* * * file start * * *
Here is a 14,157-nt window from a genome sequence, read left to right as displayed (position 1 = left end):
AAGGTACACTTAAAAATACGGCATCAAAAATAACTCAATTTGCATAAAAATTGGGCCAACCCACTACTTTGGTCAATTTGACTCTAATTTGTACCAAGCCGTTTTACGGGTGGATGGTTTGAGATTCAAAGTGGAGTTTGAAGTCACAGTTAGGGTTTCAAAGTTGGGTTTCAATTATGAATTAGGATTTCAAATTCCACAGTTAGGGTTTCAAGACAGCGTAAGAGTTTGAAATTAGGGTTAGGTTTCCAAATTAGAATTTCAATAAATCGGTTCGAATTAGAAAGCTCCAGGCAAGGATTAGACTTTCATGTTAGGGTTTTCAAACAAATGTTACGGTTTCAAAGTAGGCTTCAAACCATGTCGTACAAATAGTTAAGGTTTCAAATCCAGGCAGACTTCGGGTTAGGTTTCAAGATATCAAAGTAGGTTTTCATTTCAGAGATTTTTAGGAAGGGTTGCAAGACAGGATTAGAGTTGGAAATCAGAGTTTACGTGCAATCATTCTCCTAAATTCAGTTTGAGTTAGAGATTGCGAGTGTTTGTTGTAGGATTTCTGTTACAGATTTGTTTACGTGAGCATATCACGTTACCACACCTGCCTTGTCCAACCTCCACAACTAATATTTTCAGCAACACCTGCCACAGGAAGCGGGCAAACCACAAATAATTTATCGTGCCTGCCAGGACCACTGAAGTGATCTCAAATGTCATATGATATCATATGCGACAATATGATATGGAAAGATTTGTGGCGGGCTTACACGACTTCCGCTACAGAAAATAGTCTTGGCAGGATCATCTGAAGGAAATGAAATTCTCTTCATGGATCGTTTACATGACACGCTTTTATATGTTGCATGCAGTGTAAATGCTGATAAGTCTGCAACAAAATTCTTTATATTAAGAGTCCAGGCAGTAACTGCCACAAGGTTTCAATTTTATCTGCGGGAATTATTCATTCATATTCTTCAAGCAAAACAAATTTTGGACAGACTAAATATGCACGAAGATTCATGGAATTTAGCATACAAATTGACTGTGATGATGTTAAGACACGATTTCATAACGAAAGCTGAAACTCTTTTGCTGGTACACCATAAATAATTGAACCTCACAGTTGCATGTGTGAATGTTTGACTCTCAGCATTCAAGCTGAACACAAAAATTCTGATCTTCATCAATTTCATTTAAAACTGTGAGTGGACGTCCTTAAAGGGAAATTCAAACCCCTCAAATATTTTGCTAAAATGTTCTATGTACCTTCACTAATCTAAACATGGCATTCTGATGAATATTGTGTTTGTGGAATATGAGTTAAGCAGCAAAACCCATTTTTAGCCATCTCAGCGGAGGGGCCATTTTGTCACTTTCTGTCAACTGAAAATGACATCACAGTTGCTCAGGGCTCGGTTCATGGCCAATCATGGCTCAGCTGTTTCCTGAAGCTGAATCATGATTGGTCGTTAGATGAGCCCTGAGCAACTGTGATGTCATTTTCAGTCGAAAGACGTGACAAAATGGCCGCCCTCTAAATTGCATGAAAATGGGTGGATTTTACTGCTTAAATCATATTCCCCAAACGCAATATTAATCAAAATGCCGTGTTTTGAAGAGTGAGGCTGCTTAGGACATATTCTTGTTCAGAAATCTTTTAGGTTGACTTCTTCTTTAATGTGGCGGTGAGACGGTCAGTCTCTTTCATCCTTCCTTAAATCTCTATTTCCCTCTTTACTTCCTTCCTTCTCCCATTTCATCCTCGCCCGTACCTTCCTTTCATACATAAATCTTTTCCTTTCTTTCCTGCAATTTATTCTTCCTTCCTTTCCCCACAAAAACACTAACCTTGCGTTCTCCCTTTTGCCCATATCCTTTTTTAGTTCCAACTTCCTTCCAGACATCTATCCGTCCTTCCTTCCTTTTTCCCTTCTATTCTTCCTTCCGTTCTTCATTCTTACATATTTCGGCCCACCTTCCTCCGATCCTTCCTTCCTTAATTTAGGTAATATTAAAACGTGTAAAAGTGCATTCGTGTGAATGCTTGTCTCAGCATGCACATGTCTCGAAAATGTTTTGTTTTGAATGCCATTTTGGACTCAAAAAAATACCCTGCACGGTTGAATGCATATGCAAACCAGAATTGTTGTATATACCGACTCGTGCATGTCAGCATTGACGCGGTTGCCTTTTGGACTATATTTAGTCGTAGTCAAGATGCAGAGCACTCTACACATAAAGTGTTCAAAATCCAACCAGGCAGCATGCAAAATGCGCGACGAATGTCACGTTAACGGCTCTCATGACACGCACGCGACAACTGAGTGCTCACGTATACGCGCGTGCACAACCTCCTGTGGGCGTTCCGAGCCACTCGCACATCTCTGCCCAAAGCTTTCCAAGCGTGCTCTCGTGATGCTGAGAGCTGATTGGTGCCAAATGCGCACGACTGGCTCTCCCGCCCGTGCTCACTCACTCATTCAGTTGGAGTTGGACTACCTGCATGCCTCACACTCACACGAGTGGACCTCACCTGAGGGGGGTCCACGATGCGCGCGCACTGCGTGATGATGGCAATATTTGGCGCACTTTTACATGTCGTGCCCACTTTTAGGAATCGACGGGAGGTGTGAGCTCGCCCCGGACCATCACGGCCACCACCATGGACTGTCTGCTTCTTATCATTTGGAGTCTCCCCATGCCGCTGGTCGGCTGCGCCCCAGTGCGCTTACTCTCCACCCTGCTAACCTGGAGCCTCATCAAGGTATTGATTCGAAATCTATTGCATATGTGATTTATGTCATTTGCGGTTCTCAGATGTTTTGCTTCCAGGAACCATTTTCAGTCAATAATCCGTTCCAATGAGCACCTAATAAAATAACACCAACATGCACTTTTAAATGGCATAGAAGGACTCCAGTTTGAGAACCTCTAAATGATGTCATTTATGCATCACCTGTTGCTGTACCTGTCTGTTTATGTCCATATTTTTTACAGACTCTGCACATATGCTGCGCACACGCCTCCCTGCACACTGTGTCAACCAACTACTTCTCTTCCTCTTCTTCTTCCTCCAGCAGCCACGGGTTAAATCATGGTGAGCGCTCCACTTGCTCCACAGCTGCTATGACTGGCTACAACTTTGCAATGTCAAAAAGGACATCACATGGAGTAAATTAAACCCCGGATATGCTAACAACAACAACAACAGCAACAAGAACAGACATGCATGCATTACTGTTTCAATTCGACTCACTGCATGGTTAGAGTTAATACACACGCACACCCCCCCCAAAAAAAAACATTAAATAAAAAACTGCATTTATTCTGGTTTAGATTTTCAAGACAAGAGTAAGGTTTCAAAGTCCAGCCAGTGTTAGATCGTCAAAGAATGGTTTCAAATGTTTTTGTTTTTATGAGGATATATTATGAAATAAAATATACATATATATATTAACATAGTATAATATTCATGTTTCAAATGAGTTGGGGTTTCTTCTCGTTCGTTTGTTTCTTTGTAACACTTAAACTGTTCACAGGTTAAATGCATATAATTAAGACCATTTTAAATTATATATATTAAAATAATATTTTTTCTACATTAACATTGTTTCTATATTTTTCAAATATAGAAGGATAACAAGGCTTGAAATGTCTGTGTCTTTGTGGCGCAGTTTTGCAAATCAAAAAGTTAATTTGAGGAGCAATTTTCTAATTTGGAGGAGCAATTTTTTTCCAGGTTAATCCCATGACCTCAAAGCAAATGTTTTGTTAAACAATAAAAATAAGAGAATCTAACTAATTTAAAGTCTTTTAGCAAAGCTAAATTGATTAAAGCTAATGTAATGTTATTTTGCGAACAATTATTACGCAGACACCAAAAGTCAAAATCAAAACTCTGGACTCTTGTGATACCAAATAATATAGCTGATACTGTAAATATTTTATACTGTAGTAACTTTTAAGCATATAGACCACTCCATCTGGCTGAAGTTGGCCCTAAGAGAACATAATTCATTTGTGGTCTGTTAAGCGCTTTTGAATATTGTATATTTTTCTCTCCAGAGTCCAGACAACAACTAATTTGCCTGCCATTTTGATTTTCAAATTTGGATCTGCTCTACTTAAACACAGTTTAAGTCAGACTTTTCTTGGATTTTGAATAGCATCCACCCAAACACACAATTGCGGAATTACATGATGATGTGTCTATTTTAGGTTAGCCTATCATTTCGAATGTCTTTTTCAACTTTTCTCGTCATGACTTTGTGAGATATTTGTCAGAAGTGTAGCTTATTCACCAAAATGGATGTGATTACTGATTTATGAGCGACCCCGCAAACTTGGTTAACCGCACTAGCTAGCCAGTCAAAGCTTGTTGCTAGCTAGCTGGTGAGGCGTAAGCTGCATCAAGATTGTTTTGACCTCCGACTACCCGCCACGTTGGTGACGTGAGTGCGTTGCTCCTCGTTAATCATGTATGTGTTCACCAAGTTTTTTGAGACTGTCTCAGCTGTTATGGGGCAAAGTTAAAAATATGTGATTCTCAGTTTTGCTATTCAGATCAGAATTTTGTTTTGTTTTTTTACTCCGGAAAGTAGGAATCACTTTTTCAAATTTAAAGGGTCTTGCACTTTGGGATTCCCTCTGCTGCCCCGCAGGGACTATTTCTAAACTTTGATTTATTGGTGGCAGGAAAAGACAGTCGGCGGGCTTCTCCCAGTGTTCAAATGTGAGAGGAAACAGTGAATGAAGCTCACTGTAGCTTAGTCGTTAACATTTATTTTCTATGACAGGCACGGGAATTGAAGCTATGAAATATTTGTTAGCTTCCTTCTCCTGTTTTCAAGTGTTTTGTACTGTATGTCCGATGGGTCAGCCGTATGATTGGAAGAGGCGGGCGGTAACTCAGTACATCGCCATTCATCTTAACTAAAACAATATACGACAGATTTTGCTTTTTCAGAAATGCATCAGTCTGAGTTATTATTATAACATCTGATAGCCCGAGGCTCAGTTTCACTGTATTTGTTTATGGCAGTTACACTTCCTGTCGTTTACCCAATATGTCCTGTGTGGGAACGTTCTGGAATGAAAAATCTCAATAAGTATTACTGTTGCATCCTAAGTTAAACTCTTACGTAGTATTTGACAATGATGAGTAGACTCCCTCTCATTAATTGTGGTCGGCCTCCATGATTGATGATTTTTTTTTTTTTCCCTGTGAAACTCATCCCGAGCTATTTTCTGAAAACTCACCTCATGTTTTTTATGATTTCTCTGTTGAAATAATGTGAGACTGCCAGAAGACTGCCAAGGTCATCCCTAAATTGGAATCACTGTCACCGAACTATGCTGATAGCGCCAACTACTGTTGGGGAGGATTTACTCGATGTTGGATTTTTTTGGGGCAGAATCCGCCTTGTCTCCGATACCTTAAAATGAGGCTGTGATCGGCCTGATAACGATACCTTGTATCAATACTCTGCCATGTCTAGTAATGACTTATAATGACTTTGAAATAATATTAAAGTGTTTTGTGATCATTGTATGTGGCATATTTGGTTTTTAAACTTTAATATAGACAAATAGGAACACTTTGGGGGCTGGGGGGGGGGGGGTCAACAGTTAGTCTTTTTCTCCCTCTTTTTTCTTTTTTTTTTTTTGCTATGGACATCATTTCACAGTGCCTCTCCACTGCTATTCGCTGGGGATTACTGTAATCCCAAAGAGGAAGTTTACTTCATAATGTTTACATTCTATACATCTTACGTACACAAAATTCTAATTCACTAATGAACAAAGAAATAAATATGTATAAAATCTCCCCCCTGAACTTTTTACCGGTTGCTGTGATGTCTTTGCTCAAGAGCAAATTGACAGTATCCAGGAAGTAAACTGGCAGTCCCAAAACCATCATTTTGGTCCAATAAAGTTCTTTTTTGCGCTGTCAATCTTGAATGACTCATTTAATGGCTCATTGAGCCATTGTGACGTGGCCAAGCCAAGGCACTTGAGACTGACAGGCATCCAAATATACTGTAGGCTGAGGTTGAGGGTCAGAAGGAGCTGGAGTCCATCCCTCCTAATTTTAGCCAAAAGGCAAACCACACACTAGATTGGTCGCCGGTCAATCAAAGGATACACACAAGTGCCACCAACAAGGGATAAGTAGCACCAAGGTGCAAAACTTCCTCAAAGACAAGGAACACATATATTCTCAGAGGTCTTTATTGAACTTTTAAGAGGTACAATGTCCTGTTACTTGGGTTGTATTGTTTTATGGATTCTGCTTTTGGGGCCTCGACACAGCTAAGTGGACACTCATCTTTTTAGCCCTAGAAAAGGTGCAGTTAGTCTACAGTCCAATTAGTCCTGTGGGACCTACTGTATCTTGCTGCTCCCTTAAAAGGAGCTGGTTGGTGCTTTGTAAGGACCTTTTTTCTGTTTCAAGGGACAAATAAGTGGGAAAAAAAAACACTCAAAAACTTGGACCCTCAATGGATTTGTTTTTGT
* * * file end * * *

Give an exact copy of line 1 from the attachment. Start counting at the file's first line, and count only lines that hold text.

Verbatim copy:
Here is a 14,157-nt window from a genome sequence, read left to right as displayed (position 1 = left end):